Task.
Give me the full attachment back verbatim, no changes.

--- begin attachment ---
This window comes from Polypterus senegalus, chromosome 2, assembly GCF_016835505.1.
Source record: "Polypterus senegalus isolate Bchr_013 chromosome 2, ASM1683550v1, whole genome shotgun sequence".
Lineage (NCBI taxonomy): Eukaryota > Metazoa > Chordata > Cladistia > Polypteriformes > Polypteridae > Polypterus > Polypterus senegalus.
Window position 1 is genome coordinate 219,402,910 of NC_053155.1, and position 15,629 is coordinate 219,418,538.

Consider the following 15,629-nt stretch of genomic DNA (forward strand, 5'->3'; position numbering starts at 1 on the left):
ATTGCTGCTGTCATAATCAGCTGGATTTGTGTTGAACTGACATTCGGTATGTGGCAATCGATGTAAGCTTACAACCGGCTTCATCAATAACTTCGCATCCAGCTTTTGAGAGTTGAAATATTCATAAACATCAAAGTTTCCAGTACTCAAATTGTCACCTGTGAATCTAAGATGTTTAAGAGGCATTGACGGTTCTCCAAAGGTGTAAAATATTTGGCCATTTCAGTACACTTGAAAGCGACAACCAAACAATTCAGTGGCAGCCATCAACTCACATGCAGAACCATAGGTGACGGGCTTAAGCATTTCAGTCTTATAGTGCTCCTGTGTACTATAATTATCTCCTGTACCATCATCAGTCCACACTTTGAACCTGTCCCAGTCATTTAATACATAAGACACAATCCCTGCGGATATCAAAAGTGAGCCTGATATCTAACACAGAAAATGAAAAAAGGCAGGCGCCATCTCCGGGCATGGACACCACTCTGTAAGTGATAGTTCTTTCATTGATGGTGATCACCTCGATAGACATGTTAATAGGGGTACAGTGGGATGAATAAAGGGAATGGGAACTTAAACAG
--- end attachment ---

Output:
This window comes from Polypterus senegalus, chromosome 2, assembly GCF_016835505.1.
Source record: "Polypterus senegalus isolate Bchr_013 chromosome 2, ASM1683550v1, whole genome shotgun sequence".
Lineage (NCBI taxonomy): Eukaryota > Metazoa > Chordata > Cladistia > Polypteriformes > Polypteridae > Polypterus > Polypterus senegalus.
Window position 1 is genome coordinate 219,402,910 of NC_053155.1, and position 15,629 is coordinate 219,418,538.

Consider the following 15,629-nt stretch of genomic DNA (forward strand, 5'->3'; position numbering starts at 1 on the left):
ATTGCTGCTGTCATAATCAGCTGGATTTGTGTTGAACTGACATTCGGTATGTGGCAATCGATGTAAGCTTACAACCGGCTTCATCAATAACTTCGCATCCAGCTTTTGAGAGTTGAAATATTCATAAACATCAAAGTTTCCAGTACTCAAATTGTCACCTGTGAATCTAAGATGTTTAAGAGGCATTGACGGTTCTCCAAAGGTGTAAAATATTTGGCCATTTCAGTACACTTGAAAGCGACAACCAAACAATTCAGTGGCAGCCATCAACTCACATGCAGAACCATAGGTGACGGGCTTAAGCATTTCAGTCTTATAGTGCTCCTGTGTACTATAATTATCTCCTGTACCATCATCAGTCCACACTTTGAACCTGTCCCAGTCATTTAATACATAAGACACAATCCCTGCGGATATCAAAAGTGAGCCTGATATCTAACACAGAAAATGAAAAAAGGCAGGCGCCATCTCCGGGCATGGACACCACTCTGTAAGTGATAGTTCTTTCATTGATGGTGATCACCTCGATAGACATGTTAATAGGGGTACAGTGGGATGAATAAAGGGAATGGGAACTTAAACAG